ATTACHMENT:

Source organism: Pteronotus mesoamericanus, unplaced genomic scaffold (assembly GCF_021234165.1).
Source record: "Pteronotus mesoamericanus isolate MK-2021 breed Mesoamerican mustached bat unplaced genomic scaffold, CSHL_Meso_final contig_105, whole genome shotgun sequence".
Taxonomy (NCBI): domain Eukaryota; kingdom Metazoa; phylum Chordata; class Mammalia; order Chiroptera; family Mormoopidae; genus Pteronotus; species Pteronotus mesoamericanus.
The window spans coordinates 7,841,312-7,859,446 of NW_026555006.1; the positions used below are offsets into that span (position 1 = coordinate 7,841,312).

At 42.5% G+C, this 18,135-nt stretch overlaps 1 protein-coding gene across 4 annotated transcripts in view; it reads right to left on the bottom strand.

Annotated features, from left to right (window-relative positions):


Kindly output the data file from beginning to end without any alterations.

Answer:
Source organism: Pteronotus mesoamericanus, unplaced genomic scaffold (assembly GCF_021234165.1).
Source record: "Pteronotus mesoamericanus isolate MK-2021 breed Mesoamerican mustached bat unplaced genomic scaffold, CSHL_Meso_final contig_105, whole genome shotgun sequence".
Taxonomy (NCBI): domain Eukaryota; kingdom Metazoa; phylum Chordata; class Mammalia; order Chiroptera; family Mormoopidae; genus Pteronotus; species Pteronotus mesoamericanus.
The window spans coordinates 7,841,312-7,859,446 of NW_026555006.1; the positions used below are offsets into that span (position 1 = coordinate 7,841,312).

At 42.5% G+C, this 18,135-nt stretch overlaps 1 protein-coding gene across 4 annotated transcripts in view; it reads right to left on the bottom strand.

Annotated features, from left to right (window-relative positions):